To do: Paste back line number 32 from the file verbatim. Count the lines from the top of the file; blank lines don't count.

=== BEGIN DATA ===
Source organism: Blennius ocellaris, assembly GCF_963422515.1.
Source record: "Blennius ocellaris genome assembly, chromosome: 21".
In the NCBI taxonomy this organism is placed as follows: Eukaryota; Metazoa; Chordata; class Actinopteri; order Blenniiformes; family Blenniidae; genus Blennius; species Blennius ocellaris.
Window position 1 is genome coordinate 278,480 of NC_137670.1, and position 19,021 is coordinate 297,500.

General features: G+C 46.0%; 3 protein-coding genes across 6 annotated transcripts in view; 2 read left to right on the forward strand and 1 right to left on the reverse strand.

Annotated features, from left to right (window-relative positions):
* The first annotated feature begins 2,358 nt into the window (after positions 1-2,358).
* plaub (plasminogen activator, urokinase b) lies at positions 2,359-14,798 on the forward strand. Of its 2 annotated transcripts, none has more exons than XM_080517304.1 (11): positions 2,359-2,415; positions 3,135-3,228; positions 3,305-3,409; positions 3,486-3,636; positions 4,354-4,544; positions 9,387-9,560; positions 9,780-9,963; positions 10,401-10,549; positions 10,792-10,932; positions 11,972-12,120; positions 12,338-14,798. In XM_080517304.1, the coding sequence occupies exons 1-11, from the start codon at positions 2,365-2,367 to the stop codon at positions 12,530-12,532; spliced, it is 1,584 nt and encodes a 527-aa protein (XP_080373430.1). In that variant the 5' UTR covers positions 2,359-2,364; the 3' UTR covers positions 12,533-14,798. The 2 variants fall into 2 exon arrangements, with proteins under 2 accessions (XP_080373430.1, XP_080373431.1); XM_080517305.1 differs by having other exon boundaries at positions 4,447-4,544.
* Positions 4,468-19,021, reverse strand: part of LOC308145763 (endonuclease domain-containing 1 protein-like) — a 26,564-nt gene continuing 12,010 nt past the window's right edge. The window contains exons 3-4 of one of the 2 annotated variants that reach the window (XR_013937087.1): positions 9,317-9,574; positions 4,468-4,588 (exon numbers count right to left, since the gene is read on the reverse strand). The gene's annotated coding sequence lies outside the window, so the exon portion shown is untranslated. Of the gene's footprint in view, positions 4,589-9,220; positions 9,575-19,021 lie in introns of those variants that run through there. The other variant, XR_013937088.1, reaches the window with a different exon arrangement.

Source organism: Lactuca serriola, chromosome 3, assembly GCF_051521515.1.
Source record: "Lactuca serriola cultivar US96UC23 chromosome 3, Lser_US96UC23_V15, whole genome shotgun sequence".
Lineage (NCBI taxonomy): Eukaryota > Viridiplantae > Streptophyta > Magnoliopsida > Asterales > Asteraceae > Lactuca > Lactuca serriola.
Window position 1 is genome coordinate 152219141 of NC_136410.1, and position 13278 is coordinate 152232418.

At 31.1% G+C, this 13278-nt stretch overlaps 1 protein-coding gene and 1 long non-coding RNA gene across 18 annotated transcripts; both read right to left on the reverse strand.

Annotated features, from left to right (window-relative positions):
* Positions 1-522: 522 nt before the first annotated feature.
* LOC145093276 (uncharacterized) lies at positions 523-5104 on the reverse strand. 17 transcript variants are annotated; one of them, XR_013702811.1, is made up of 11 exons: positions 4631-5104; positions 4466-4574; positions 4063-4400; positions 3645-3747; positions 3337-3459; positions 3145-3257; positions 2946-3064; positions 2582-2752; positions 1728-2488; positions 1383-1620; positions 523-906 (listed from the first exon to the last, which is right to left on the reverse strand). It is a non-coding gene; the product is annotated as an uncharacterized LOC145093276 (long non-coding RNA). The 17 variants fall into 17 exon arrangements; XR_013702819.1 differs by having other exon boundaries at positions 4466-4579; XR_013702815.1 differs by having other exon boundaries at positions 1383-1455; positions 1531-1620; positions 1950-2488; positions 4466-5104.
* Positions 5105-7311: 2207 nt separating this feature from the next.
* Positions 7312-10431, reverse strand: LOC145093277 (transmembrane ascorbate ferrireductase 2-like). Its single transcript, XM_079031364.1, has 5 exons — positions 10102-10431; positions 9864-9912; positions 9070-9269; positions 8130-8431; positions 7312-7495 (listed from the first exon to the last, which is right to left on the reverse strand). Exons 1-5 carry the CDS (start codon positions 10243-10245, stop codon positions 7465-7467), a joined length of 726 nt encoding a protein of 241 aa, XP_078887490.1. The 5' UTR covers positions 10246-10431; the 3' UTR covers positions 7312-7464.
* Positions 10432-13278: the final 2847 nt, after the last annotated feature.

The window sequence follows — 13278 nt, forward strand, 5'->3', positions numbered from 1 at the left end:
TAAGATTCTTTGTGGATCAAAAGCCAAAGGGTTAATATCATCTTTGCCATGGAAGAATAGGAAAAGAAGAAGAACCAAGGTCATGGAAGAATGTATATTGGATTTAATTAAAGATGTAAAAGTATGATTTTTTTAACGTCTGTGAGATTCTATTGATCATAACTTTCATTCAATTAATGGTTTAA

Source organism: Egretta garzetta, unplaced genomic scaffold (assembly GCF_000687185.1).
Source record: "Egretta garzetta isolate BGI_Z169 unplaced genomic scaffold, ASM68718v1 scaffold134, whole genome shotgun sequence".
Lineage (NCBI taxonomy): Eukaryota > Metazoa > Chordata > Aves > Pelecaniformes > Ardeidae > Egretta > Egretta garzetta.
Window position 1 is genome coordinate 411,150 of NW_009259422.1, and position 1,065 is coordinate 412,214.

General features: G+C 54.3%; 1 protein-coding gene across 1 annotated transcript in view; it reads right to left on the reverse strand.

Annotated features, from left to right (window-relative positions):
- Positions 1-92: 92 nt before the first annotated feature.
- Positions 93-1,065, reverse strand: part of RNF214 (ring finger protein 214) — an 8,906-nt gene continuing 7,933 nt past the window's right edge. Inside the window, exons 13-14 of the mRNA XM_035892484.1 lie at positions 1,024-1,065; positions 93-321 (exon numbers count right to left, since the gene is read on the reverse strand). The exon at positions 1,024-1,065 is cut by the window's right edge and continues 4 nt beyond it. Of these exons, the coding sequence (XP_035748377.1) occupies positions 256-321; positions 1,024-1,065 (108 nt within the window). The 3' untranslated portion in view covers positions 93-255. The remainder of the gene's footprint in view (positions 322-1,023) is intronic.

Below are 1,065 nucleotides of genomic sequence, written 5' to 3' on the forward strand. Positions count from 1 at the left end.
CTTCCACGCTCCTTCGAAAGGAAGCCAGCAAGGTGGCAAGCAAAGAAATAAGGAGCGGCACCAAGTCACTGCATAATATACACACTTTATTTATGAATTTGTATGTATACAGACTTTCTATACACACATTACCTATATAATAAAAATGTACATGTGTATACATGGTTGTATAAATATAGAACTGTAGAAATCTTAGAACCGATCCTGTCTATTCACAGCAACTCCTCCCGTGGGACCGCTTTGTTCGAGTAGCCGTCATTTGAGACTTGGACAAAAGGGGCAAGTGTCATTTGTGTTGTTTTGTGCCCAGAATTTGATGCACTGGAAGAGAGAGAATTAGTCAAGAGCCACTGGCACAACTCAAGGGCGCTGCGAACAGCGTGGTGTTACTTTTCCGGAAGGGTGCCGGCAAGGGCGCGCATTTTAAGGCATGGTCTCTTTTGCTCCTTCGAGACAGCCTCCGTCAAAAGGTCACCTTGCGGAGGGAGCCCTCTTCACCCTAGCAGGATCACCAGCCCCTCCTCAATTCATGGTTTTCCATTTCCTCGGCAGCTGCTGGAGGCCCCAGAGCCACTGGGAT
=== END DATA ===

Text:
CTTCCACGCTCCTTCGAAAGGAAGCCAGCAAGGTGGCAAGCAAAGAAATAAGGAGCGGCACCAAGTCACTGCATAATATACACACTTTATTTATGAATTTGTATGTATACAGACTTTCTATACACACATTACCTATATAATAAAAATGTACATGTGTATACATGGTTGTATAAATATAGAACTGTAGAAATCTTAGAACCGATCCTGTCTATTCACAGCAACTCCTCCCGTGGGACCGCTTTGTTCGAGTAGCCGTCATTTGAGACTTGGACAAAAGGGGCAAGTGTCATTTGTGTTGTTTTGTGCCCAGAATTTGATGCACTGGAAGAGAGAGAATTAGTCAAGAGCCACTGGCACAACTCAAGGGCGCTGCGAACAGCGTGGTGTTACTTTTCCGGAAGGGTGCCGGCAAGGGCGCGCATTTTAAGGCATGGTCTCTTTTGCTCCTTCGAGACAGCCTCCGTCAAAAGGTCACCTTGCGGAGGGAGCCCTCTTCACCCTAGCAGGATCACCAGCCCCTCCTCAATTCATGGTTTTCCATTTCCTCGGCAGCTGCTGGAGGCCCCAGAGCCACTGGGAT